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Active Ovulation Management with Insemination

Ovulation induction is the process of stimulating the ovaries to ripen and release multiple eggs in a single cycle. This process has many useful applications in fertility treatment, including in vitro fertilization. Through close monitoring and the use of fertility drugs, ovulation induction offers our patients a way to maximize their chances of conception.

A Natural Cycle

To understand how ovulation induction works, it is important to first understand how natural ovulation works under normal circumstances. At the beginning of a menstrual cycle, the pituitary gland releases follicle-stimulating hormone (FSH) into the body. This causes several of the ovarian follicles that contain immature eggs to develop and the eggs within to begin ripening. Although several eggs will begin the maturation process, one will quickly become dominant and the others will disintegrate. Once an egg is mature, lutenizing hormone (LH) is released, causing the egg to break out of the follicle and begin its journey through the fallopian tube and into the uterus.

In most women, only one egg is released in any given cycle. Some women may occasionally release two, but women who are having trouble conceiving may not be releasing any eggs at all.

Once the egg is released, a woman's most fertile time has begun. In order for pregnancy to occur, the egg should be fertilized within the next 24 hours. Because each woman's cycle is unique and it can be difficult to pinpoint when ovulation will occur, natural conception can sometimes be a frustrating game of hit-or-miss, even for those without fertility problems.

A Simulated Cycle

During ovulation induction, fertility drugs are administered to mimic the hormones that are normally released by the body. For the week before menstruation, when a new cycle begins, the patient is given medications to prevent early ovulation. Once the new cycle starts, the patient begins receiving either oral clomiphene citrate or injectable gonadotropins, two commonly prescribed fertility drugs. Clomiphene citrate works by stimulating the body to produce more FSH, while gonadotropins simulate the effects of FSH on the ovaries, and both cause follicles to develop and the eggs inside to begin maturing. However, unlike the body's normal processes, fertility drugs generally trigger the maturation of multiple eggs at the same time.

While the fertility drugs are being administered, the patient's cycle is closely monitored through regular blood tests and ultrasounds to ensure that the desired process is taking place. This monitoring also allows us to determine precisely when the eggs are fully mature, at which time the fertility drugs are ceased and a single injection of human chorionic gonadotropin (hCG) is given to trigger ovulation.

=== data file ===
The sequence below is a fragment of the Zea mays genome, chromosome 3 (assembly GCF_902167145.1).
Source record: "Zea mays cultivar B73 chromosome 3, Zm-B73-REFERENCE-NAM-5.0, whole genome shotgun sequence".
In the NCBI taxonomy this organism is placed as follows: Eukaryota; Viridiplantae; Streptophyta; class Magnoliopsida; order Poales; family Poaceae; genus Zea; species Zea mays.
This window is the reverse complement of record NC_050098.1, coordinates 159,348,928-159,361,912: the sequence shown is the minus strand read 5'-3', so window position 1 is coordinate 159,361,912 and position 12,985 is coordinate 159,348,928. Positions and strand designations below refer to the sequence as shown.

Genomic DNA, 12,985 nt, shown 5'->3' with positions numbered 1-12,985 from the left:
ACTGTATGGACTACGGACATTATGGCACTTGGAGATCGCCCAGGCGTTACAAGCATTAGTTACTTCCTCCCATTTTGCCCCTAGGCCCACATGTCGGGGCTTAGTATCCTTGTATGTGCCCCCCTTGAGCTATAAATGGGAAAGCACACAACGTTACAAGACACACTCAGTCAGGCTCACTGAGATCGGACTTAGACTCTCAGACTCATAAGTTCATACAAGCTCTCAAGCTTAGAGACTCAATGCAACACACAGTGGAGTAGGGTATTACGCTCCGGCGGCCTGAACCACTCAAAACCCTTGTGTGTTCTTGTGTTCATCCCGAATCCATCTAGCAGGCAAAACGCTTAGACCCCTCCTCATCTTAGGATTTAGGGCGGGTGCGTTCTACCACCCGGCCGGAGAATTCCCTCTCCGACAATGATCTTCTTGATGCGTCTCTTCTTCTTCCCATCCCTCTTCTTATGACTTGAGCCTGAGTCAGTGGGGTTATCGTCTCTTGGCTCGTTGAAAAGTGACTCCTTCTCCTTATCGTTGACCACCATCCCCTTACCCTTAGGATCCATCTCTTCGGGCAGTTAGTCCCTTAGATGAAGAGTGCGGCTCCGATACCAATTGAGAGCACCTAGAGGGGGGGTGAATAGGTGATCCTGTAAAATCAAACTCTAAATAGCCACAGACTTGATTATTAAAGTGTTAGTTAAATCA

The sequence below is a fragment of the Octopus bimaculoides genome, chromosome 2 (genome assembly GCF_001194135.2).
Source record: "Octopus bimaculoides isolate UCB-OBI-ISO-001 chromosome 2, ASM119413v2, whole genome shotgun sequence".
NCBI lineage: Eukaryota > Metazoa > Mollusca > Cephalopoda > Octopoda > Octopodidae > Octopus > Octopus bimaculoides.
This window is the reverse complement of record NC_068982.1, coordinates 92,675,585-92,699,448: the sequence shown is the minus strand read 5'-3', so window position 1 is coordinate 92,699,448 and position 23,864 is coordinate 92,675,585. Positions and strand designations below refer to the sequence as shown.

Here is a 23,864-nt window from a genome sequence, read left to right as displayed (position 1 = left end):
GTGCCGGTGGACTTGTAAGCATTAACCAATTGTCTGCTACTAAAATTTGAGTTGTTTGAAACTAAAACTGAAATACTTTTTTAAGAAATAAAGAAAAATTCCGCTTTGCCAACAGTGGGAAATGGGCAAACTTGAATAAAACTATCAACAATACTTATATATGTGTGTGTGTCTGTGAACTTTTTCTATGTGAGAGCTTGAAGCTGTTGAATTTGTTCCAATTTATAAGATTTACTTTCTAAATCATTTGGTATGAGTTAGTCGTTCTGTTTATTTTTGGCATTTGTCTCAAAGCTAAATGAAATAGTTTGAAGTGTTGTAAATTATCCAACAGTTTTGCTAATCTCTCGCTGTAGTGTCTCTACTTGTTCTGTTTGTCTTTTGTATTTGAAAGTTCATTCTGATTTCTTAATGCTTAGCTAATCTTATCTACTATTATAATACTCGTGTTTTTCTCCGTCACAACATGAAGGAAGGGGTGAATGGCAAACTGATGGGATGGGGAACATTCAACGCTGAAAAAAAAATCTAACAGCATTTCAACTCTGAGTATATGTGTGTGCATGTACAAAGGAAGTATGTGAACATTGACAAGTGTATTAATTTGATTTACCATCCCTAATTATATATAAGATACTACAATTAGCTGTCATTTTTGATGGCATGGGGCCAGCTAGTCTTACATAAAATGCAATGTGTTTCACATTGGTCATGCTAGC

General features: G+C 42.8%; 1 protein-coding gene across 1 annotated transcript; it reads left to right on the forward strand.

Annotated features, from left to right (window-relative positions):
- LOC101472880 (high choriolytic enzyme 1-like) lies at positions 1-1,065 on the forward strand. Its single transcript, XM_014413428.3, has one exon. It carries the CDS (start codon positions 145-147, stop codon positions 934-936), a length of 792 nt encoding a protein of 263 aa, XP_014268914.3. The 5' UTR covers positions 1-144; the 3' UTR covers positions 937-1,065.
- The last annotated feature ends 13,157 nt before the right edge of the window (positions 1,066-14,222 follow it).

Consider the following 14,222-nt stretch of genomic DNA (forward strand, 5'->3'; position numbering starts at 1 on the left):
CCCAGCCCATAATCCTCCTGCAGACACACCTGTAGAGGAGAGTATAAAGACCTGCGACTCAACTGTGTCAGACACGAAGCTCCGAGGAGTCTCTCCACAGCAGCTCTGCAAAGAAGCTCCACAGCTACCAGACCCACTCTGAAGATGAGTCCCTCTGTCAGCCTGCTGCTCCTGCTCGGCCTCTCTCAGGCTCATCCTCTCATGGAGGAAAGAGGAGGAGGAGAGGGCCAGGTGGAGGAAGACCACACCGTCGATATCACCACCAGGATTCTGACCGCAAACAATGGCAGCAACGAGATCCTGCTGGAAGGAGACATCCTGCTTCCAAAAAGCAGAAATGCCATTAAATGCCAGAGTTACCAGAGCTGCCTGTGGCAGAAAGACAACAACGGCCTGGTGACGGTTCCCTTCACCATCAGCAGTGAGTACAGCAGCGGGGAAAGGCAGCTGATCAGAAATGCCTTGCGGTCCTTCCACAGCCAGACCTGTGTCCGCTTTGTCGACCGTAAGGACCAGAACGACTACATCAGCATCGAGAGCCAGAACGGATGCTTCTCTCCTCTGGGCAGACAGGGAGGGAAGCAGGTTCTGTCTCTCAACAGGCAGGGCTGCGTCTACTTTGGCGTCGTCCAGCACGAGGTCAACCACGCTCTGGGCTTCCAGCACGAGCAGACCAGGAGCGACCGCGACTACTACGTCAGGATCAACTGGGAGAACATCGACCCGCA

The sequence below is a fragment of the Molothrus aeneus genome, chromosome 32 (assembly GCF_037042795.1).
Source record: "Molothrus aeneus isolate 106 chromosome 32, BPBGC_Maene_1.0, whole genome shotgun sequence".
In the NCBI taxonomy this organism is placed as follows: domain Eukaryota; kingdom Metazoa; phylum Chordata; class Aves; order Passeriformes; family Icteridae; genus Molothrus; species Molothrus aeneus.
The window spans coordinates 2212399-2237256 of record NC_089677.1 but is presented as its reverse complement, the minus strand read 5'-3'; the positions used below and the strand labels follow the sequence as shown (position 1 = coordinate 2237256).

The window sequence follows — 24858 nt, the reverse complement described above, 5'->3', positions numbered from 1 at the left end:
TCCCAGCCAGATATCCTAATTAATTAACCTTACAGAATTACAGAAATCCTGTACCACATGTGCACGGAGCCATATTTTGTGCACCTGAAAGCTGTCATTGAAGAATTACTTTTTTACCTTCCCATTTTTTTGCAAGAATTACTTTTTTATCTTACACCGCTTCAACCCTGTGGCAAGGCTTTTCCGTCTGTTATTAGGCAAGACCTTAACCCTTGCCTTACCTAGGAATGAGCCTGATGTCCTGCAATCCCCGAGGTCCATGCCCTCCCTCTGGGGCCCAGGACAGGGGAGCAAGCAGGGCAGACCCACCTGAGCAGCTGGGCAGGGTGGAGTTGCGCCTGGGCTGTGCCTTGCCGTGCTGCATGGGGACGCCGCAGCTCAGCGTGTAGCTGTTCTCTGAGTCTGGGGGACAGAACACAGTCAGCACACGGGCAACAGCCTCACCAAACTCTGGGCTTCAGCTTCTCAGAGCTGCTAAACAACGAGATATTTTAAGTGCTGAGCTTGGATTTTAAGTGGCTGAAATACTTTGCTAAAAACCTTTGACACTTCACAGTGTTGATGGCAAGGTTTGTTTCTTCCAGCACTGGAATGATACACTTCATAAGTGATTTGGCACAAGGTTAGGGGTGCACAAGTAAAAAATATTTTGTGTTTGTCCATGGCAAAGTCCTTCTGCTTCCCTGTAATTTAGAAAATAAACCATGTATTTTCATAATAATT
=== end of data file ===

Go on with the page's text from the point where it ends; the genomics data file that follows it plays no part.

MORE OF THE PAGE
Benefits

The ability to stimulate and control the progression of the ovulation cycle is what makes many of our advanced fertility treatments possible. For example, ovulation induction is a key step in the in vitro fertilization process. The ability to pinpoint ovulation allows us to retrieve eggs when they are fully mature, but before they have been released from the ovaries. Also, because the administration of fertility drugs results in the maturation of multiple eggs at once, the chances of successful conception are increased. When the eggs are collected and fertilized, any extra embryos can be frozen, which allows multiple cycles of IVF to be performed without repeating the ovulation induction process each time.

Women who have a hormonal imbalance, low ovarian reserve, or who do not ovulate regularly can often benefit from fertility drugs alone. Simply by stimulating the ovaries and pinpointing a woman's most fertile days, we can help many patients achieve successful conception and pregnancy without necessitating more invasive treatments.

Ovulation induction also allows us to maximize the effectiveness of procedures like intrauterine insemination (IUI).

Potential Side Effects

Patients who undergo ovulation induction, alone or as part of an artificial insemination treatment, risk a multiple pregnancy because multiple eggs are likely to be released. The development of more than one fetus at a time can put both the mother and babies at risk. This is slightly less of a concern when ovulation induction is part of an in vitro fertilization cycle, because IVF involves the removal of all the mature eggs, followed by the reintroduction of a controlled number of embryos.

Some women may also experience certain side effects as a result of the fertility drugs. Visit our page about fertility medications to learn about specific side effects.

Cycle Cancellation

The cancellation of an IVF cycle during the ovulation induction phase may be required if the patient responds poorly to the fertility drugs and does not develop enough follicles to have a reasonable chance of successful fertilization. Cancellation may also take place if the patient responds too strongly, creating the risk for ovarian hyperstimulation syndrome (OHSS) and high-order multiple pregnancy. Understandably, canceling a cycle is a frustrating and upsetting experience, but we encourage patients to remain positive. Canceling one IVF cycle does not mean that future cycles will be unsuccessful.

Contact IV Florida Today - Offices Located Throughout South Florida

To learn more about how ovulation induction is performed or the fertility drugs we use, contact our offices to schedule a consultation.

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